In closing brothers, I know that I am challenging you each time I speak to think, pray and act differently which you are probably not used to. I am doing this because I care for you as my brothers in Christ and want to challenge you to not be complacent or stagnant rather continue to move forward to being the saint that the Lord desires you to be. I want to be like your spiritual coach that needs to push the players to help them grow. I want to issue you three challenges:
-one is to try out this form of prayer at least once a week over the next month, may be more if you find it fruitful
-second is to invite you to the upcoming Communion breakfast on March 2 sponsored by the Bergen Federation with the coadjutor Archbisho Bernard Hebda. He is the coadjutor meaning that he helps out the current archbishop, Myers, and eventually will succeed him.
-third is to invite you to the men’s conference. It is the day of our St. Patrick’s Day dance, but it will be over before it begins. I understand if you are already dedicated to helping set that up and can’t come, but wanted to propose it as an option. I know that when I went two years ago I thought it was wonderful. It is an opportunity more deeply encounter Christ, be with other men of faith and learn more about our faith. Vivat Jesus!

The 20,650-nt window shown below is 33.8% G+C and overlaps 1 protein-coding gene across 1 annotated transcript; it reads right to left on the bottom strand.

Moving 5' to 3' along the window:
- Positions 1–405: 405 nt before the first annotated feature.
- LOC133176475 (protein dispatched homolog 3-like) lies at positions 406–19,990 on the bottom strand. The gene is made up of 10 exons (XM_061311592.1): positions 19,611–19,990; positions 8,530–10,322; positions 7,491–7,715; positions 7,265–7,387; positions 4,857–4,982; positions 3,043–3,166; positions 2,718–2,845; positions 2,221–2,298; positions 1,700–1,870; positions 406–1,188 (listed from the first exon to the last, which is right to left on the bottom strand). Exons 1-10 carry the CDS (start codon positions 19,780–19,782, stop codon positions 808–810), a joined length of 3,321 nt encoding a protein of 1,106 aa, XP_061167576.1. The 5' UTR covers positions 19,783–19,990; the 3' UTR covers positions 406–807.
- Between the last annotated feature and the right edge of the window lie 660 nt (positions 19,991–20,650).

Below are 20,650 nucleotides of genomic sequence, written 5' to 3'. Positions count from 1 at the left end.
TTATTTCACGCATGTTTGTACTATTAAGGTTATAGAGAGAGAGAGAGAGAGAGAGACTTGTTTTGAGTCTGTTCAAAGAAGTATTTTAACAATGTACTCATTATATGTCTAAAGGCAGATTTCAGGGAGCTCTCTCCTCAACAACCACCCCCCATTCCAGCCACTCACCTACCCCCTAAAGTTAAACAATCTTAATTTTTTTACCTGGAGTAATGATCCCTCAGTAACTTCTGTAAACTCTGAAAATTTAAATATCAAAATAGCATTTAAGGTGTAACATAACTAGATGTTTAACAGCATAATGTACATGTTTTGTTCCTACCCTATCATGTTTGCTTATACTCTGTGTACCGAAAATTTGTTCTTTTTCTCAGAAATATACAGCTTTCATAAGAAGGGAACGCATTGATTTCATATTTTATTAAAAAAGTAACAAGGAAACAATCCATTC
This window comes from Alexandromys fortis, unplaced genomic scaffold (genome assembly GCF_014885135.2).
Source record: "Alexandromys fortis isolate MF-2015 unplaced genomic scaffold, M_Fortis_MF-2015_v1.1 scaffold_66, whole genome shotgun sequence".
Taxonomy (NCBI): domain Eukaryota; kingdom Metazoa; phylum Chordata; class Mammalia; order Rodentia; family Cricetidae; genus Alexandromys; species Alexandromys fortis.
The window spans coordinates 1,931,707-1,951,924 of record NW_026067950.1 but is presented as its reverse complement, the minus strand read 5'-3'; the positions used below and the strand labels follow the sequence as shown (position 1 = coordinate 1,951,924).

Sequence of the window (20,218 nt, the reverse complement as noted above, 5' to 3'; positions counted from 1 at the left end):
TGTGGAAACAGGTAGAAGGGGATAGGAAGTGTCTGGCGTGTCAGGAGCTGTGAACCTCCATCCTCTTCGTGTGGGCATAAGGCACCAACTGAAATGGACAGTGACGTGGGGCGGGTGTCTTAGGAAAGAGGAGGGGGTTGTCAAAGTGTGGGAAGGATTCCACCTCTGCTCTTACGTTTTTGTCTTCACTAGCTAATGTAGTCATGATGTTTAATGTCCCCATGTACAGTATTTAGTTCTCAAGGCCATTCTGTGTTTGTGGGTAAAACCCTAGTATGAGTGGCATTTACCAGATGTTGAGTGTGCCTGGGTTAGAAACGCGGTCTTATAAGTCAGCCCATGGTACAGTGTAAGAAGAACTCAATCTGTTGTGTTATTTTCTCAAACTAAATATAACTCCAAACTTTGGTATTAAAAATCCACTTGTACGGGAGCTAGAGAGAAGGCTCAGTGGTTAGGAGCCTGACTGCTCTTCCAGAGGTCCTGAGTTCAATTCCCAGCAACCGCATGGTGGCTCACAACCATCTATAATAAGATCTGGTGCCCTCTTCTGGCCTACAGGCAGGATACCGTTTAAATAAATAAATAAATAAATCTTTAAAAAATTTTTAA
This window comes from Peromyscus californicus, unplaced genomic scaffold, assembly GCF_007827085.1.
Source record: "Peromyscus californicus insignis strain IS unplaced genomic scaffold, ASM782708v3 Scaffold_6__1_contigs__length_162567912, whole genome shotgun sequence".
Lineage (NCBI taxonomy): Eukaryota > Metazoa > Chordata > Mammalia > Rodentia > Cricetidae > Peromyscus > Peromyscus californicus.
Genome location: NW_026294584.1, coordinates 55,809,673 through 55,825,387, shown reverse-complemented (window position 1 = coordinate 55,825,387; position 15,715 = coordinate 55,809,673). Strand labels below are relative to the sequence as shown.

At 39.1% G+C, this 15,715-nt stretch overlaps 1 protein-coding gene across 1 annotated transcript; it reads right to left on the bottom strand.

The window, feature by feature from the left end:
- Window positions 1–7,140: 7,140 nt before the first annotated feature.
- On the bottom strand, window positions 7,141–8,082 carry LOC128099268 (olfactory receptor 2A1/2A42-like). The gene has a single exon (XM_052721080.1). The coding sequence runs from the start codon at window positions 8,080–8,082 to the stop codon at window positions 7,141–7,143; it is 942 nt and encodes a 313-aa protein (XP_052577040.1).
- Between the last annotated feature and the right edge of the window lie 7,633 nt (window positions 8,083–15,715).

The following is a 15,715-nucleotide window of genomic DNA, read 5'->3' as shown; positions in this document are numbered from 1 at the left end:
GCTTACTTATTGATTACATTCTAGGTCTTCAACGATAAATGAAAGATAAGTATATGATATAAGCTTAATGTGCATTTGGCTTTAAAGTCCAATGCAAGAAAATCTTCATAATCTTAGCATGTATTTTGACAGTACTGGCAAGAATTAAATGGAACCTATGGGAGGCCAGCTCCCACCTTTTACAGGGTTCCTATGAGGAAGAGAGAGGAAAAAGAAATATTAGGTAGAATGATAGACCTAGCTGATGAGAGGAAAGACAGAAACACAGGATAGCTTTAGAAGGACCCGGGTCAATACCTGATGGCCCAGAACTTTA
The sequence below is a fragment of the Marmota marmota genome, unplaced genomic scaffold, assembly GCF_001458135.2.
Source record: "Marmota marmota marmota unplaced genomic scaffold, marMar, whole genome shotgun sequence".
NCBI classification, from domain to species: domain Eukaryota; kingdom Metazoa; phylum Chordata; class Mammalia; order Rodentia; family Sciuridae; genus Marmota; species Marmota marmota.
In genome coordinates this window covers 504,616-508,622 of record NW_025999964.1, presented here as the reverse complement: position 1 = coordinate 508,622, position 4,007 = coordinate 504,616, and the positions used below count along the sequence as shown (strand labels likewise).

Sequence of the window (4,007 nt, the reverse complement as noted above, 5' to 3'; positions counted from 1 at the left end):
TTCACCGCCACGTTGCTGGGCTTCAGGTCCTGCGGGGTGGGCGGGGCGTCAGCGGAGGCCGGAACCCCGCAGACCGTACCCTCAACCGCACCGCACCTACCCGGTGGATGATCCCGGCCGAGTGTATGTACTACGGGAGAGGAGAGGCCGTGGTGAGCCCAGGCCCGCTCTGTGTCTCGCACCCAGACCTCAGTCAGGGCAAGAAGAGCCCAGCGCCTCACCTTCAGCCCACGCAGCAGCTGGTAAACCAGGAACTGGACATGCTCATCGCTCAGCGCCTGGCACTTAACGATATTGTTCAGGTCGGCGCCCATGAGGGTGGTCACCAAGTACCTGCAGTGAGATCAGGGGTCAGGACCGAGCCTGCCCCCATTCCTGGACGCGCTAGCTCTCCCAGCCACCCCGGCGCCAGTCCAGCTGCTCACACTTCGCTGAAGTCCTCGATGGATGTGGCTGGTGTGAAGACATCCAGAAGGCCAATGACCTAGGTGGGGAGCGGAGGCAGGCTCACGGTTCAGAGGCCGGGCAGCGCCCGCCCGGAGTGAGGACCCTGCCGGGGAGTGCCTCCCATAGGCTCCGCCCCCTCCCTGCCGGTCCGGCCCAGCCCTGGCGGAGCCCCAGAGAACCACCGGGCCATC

FOCUS. (October 2013). “Fruits of Fall Outreach: Stories from FOCUS Campuses.” Retrieved
Brotherhood of Hope. (2005). “Prayer of Examen.”
Ivany, M. (n.d.) “Handout on the Examen.”
Ivany, M. (18 February 2012). “iPray Conference: Father Mark Ivany.” Retrieved from
Lee, N. (21 January 2014). “On the Joy of the Gospel.” Delivered at The George Washington
University Newman Center, Washington, D.C.